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Heroic tale of wartime seamans 76 days adrift; Amazing tale brought to life at museum.


IT is an amazing tale of courage and endurance.

Now the story of the Liverpool man who cheated death to spend 76 days adrift in a lifeboat is being brought to life at the city's Maritime Museum.

Photographs and the British Empire Medal presented to William Colbon have been put on display at the Albert Dock site.

His sister, Eva Grams, and family members paid a visit to the museum to see the memorabilia on display Nephew Terry Colbon said: "We're so grateful that it's in the museum for ever more

The merchant seaman was serving as the donkeyman, in the engine room, on the SS Cerinthus when it was torpedoed in the South Atlantic in November, 1942.

Mr Colbon spent 2/ 2 months adrift and watched every one of his 19 crewmates die of thirst and hunger.

He only survived his ordeal by putting raw flying fish in his mouth to keep his tongue moist, and hiding beneath blankets to protect himself against the sun.

When he was finally picked up by an American freighter his weight had dropped from13 stone to a little over five stone.

His sister said: "At first the Americans thought it was a German booby-trap and they machine gunned the lifeboat.

One bullet went each side of the blanket covering him. Then they saw a hand coming up.

"They took him to Port of Spain in Trinidad where he spent quite a bit of time in hospital. They nicknamed him 76 because of the days he'd survived.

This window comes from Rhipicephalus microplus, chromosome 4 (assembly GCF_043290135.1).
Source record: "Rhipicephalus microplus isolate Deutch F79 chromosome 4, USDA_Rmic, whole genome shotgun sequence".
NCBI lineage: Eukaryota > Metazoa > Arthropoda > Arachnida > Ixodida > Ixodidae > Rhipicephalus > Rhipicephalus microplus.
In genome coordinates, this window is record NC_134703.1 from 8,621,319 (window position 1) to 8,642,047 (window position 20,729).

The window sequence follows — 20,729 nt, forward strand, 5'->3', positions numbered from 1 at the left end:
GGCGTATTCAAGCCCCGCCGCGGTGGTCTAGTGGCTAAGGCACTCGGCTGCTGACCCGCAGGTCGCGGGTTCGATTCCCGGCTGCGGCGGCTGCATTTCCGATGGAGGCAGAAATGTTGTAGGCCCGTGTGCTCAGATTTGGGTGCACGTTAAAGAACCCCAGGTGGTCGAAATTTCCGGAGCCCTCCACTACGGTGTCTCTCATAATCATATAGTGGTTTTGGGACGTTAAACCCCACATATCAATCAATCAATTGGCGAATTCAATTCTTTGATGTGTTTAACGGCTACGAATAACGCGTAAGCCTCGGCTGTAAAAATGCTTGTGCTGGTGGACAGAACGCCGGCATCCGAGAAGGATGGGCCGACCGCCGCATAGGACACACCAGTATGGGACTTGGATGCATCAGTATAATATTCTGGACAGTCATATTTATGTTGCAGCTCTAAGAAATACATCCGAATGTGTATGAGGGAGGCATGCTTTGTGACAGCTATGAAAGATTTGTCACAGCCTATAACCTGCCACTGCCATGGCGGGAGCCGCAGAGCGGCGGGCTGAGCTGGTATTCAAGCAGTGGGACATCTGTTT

"He came home via New York where the boxing champion Jack Dempsey invited him for a holiday and they made quite a bit of fuss of him.

"I nursed him when he got home. A lot of relatives of the men who had died used to write to him and I had to answer the letters. I didn't always tell them the full truth - how can you tell someone how their 15-year-old son died"People were always trying to get him to tell his story but he wouldn't."

Mr Colbon was awarded the British Empire Medal for outstanding qualities of courage, fortitude and endurance, although he would never wear it. The medal, along with a crucifix Mr Colbon wore around his neck throughout his ordeal, are both now on display.

Dr Alan Scarth of the

Maritime Museum said: "These artefacts are on display in the Battle of the Atlantic gallery.

"We find it the most wonderful thing from a curator's point of view when we are given items by family members like this. For us it's the biggest kick there is.

"This is the most exceptional case of survival I've seen that's directly Liverpool-related Mr Colbon's wife, Martha, had been killed in a bombing raid on Liverpool two years before while he was at sea.

After the war he was a member of the crew of the Gothic, on which the Queen and Duke of Edinburgh sailed on their world tour of 1953.

He died in January 1968 aged 59


MEMORIES: Eva Grams and Terry Colbon look at the memorabilia at the museum Picture: TONY KENWRIGHT; PROUD: William Colbon; SURVIVOR: William Colbon pictured after his rescue
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Publication:Liverpool Echo (Liverpool, England)
Date:Nov 26, 2005
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